|Central coordinates||103o 39.00' East 13o 7.00' North|
|IBA criteria||A1, A3, A4i, A4iii|
|Altitude||4 - 7m|
|Year of IBA assessment||2003|
Ornithological information Other regionally significant birds (Probably all breeding). Great Cormorant, Grey Heron, Purple Heron, Glossy Ibis, Cotton Pygmy Goose, Comb Duck, Watercock and Baya Weaver.
Site description Prek Toal is one of the most intact areas of freshwater swamp forest around Tonle Sap Lake. This unique ecosystem is adapted to withstand seasonal variation of water level of up to 10 m, and consists of short-tree shrublands and gallery forests of 7-15 m tall trees, dominated by Barringtonia acutangula and Diospyros cambodiana and a variety of woody lianas. In the dry season (January to May), these large trees support the largest remaining colonies of storks, pelicans and ibises in mainland South-east Asia. The IBA is centred on the Prek Toal Core Area of Tonle Sap Biosphere Reserve and includes all areas the bird colonies and the areas of best swamp forest. It is also completely inside a fishing concession (Fishing Lot No. 2 of Battambang Province),and the area is commercially fished on an industrial scale between January and July, severely restricting access to people who are not employees of the concessionaire. The waterbird colonies of Prek Toal contain some of the world's largest numbers of Spot-billed Pelican Pelecanus philippensis and Greater Adjutant Leptoptilos dubius, and Prek Toal is perhaps the only site in world where Milky Stork Mycteria cinerea breeds in freshwater. In addition, the IBA supports significant wet season breeding populations of Darter Anhinga melanogaster and Grey-headed Fish Eagle Ichthyophaga ichthyaetus, and, Masked Finfoot Heliopais personata, young chicks of which have been recorded.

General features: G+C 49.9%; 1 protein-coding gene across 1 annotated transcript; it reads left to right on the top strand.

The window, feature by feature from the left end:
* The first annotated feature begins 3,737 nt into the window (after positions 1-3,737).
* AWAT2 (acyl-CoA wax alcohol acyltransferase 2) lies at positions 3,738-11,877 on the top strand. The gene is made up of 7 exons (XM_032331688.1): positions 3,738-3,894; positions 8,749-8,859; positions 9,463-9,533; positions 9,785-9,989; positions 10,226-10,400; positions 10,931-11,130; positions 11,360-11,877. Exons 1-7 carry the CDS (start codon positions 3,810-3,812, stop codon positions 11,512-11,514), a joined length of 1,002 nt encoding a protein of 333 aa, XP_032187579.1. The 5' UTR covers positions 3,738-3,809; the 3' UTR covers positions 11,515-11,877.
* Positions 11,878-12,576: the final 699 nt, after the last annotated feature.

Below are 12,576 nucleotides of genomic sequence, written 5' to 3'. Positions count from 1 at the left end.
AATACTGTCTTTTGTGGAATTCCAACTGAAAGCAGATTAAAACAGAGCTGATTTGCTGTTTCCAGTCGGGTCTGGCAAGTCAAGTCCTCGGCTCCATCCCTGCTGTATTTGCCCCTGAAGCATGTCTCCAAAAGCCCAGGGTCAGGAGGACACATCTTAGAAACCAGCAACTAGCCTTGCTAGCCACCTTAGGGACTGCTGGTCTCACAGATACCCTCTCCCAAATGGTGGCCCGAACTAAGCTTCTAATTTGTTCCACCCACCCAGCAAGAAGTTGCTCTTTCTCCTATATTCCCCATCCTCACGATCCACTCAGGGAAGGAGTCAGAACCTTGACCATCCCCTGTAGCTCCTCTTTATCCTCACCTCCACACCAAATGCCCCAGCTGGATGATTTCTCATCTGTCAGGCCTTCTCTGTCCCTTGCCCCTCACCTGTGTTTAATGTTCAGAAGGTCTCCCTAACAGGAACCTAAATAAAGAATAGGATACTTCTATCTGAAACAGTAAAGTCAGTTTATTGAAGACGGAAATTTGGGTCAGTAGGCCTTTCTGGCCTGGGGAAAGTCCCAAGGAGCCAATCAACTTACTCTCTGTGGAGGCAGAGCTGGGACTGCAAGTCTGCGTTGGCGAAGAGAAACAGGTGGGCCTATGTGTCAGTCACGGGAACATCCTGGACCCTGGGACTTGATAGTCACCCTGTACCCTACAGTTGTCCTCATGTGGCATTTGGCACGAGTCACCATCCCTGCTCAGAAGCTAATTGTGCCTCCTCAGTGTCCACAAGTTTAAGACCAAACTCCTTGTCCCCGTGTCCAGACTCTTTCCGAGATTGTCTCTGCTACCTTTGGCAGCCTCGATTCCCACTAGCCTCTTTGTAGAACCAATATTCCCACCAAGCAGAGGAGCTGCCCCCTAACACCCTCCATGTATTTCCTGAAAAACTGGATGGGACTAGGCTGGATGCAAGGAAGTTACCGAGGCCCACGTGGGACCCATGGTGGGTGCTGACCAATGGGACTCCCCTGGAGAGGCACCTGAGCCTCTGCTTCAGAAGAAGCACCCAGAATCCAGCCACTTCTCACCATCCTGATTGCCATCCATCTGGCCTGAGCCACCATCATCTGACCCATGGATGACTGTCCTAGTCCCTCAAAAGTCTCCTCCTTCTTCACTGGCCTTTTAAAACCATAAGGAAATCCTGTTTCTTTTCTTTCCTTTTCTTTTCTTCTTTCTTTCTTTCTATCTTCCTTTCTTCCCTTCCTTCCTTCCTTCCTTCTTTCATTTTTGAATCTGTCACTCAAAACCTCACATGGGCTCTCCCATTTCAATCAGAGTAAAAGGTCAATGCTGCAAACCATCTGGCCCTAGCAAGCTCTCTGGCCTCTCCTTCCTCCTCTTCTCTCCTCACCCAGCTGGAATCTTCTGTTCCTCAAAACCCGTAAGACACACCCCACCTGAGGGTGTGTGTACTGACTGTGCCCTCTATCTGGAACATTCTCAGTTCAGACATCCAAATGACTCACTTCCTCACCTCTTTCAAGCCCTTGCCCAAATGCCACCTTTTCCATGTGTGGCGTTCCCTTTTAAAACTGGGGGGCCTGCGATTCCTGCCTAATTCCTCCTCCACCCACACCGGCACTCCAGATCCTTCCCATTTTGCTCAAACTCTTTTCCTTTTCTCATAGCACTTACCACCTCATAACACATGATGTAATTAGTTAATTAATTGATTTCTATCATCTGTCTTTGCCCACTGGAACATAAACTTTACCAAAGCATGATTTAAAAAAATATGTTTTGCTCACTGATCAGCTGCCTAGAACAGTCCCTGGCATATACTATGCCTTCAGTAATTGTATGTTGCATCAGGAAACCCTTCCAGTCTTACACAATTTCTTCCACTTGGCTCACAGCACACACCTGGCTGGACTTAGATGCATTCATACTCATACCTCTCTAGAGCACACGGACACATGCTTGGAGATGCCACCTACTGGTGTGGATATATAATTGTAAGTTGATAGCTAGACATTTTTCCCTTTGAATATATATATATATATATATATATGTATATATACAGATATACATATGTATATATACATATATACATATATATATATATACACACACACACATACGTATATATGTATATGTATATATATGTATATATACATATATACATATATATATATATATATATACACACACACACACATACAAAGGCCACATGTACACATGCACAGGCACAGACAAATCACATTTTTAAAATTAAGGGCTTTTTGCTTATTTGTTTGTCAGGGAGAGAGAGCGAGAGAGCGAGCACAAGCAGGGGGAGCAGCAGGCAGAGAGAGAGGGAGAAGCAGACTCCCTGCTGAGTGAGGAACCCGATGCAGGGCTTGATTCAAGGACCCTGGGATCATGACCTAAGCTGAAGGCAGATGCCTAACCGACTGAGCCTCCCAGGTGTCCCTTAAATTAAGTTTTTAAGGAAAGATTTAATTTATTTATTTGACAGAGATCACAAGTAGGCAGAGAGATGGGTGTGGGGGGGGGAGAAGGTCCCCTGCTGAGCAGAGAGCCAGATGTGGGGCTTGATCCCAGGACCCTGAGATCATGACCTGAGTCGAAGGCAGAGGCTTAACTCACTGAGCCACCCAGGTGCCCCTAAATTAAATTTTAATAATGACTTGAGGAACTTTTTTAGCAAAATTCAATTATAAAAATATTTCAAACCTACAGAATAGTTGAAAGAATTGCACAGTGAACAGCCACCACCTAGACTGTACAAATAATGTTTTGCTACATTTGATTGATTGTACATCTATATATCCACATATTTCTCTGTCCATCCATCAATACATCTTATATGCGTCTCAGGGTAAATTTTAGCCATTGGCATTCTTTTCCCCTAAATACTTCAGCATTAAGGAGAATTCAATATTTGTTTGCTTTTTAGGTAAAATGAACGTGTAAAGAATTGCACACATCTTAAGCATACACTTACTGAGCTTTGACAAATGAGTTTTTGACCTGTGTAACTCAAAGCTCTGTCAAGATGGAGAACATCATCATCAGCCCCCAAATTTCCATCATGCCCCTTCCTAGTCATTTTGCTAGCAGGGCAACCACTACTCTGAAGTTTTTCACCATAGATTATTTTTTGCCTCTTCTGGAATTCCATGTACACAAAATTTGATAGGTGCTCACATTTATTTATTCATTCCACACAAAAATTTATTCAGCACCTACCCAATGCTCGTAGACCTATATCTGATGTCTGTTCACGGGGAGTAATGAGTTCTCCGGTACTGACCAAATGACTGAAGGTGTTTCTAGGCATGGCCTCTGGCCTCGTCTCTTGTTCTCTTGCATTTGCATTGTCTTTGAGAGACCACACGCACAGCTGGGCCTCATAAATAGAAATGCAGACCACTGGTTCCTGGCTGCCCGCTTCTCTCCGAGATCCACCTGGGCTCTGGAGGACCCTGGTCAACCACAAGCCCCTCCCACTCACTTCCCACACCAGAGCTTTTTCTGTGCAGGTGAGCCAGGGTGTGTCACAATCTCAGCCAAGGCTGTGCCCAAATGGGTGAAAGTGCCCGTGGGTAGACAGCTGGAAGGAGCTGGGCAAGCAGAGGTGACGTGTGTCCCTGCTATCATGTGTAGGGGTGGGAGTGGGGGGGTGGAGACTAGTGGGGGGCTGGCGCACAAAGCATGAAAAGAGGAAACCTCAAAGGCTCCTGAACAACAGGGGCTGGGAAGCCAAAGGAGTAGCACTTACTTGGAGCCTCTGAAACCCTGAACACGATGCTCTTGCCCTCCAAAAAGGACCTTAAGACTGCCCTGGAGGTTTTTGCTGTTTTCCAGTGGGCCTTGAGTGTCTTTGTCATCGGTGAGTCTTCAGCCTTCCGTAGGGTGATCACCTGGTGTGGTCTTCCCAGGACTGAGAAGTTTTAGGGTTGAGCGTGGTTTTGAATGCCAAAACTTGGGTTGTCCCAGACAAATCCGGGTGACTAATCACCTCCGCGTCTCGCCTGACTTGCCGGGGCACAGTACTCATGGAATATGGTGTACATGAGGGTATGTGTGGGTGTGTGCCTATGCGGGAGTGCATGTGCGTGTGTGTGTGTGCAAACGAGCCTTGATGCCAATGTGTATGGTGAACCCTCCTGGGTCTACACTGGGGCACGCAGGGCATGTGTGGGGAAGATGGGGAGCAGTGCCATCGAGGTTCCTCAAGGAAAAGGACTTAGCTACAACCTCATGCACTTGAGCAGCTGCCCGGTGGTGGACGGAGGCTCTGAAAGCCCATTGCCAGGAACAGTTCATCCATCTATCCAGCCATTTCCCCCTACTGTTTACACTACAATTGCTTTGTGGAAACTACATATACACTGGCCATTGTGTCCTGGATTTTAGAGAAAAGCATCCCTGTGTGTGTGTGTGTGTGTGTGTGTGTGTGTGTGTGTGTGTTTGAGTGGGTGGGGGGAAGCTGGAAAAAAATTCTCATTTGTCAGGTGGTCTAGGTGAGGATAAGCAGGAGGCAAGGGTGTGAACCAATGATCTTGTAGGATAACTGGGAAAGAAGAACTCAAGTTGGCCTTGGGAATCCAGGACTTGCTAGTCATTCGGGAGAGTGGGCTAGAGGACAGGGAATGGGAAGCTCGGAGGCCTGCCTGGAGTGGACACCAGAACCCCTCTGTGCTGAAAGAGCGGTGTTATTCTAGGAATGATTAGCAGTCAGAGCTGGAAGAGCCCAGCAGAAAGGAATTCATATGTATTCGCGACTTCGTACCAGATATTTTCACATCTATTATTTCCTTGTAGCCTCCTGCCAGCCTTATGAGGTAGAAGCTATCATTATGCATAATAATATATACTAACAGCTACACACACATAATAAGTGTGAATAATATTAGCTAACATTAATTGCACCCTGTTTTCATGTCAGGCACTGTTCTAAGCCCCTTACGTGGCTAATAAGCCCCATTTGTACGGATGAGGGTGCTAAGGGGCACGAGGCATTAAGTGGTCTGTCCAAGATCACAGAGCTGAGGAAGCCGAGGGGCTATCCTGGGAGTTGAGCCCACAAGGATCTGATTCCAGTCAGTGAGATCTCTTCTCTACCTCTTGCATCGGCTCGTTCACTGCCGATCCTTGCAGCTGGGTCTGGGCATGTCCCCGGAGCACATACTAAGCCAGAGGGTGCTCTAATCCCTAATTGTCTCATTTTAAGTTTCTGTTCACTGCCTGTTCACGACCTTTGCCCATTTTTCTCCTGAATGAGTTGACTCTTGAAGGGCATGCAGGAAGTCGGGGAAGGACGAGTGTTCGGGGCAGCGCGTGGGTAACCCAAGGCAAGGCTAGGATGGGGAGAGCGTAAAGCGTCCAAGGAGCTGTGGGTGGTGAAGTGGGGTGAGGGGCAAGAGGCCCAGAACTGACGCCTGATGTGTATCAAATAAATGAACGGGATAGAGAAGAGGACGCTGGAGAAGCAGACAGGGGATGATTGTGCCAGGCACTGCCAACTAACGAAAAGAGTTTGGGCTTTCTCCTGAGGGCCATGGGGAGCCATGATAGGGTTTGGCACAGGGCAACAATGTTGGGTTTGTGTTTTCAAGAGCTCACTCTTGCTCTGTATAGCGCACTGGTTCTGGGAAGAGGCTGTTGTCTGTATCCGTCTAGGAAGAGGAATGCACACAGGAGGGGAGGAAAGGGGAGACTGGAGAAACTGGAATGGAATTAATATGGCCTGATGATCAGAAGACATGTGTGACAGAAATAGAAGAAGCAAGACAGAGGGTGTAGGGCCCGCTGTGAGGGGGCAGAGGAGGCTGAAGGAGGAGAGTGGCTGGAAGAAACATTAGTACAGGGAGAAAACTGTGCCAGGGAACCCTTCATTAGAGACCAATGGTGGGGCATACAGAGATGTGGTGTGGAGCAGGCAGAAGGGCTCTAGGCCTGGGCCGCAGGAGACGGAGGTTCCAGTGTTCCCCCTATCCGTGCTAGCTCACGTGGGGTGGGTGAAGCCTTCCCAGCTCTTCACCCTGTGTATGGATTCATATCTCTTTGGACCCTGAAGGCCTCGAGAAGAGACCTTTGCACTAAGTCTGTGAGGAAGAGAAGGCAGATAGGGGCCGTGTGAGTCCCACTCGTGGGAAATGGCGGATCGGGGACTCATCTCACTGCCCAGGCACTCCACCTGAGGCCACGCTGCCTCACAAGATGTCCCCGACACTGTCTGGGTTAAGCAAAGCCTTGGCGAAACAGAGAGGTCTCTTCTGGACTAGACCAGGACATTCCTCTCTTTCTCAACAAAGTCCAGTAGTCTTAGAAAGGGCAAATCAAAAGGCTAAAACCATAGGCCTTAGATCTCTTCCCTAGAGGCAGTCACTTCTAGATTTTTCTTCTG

|Species||Season||Period||Population estimate||Quality of estimate||IBA Criteria||IUCN Category|
|Milky Stork Mycteria cinerea||resident||1998||rare [units unknown]||-||A1, A4i||Vulnerable|
|Painted Stork Mycteria leucocephala||resident||1998||abundant [units unknown]||-||A4i||Near Threatened|
|Asian Openbill Anastomus oscitans||resident||1998||abundant [units unknown]||-||A4i||Least Concern|
|Lesser Adjutant Leptoptilos javanicus||resident||1998||abundant [units unknown]||-||A1, A4i||Vulnerable|
|Greater Adjutant Leptoptilos dubius||resident||1998||rare [units unknown]||-||A1, A4i||Endangered|
|Black-headed Ibis Threskiornis melanocephalus||resident||1998||abundant [units unknown]||-||A4i||Near Threatened|
|Great Egret Casmerodius albus||resident||1998||abundant [units unknown]||-||A4i||Least Concern|
|Spot-billed Pelican Pelecanus philippensis||resident||1998||abundant [units unknown]||-||A1, A4i||Near Threatened|
|Little Cormorant Phalacrocorax niger||resident||1998||abundant [units unknown]||-||A4i||Least Concern|
|Indian Cormorant Phalacrocorax fuscicollis||resident||1998||abundant [units unknown]||-||A4i||Least Concern|
|Oriental Darter Anhinga melanogaster||resident||1998||abundant [units unknown]||-||A4i||Near Threatened|
|Masked Finfoot Heliopais personatus||unknown||1998||rare [units unknown]||-||A1, A3||Endangered|
|A4iii Species group - waterbirds||breeding||1998||20,000 individuals||unknown||A4iii|
|Protected area||Designation||Area (ha)||Relationship with IBA||Overlap with IBA (ha)|
|Prek Toal||Multiple Use Management Area - Core Area||21,342||protected area contained by site||21,342|
|Tonle Sap||UNESCO-MAB Biosphere Reserve||1,481,257||protected area overlaps with site||21,342|
|IUCN habitat||Habitat detail||Extent (% of site)|